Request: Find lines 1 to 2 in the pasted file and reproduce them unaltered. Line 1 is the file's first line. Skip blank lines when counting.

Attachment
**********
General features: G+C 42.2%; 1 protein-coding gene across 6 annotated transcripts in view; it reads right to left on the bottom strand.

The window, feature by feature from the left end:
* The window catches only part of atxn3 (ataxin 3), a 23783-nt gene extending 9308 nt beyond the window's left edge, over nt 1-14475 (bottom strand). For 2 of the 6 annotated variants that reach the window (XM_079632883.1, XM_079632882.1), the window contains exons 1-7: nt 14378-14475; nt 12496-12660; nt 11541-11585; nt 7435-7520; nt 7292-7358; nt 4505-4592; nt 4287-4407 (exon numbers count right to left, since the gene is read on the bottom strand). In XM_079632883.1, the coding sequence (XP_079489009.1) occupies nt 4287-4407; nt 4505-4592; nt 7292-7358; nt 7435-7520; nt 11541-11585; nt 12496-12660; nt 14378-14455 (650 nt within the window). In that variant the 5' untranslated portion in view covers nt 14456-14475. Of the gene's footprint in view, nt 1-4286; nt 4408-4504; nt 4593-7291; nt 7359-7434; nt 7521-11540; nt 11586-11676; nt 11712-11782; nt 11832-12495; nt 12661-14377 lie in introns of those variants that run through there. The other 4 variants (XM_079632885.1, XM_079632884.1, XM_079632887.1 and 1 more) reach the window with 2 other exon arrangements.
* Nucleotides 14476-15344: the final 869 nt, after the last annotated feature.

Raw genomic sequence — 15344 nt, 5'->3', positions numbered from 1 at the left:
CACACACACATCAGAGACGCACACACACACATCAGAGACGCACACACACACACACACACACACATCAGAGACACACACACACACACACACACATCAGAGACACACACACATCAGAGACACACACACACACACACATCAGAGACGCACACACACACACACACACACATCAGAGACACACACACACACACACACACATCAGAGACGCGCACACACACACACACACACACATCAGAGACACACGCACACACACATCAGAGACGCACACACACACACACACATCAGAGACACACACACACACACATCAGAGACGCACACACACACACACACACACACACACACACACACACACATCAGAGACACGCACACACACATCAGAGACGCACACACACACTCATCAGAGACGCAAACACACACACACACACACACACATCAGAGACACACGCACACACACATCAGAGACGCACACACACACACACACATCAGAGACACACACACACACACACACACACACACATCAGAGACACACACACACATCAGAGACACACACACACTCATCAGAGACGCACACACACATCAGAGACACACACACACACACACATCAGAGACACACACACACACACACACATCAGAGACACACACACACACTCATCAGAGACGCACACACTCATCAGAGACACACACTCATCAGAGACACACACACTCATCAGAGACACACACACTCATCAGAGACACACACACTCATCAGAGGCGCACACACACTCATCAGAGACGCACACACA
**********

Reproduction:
General features: G+C 42.2%; 1 protein-coding gene across 6 annotated transcripts in view; it reads right to left on the bottom strand.

The window, feature by feature from the left end: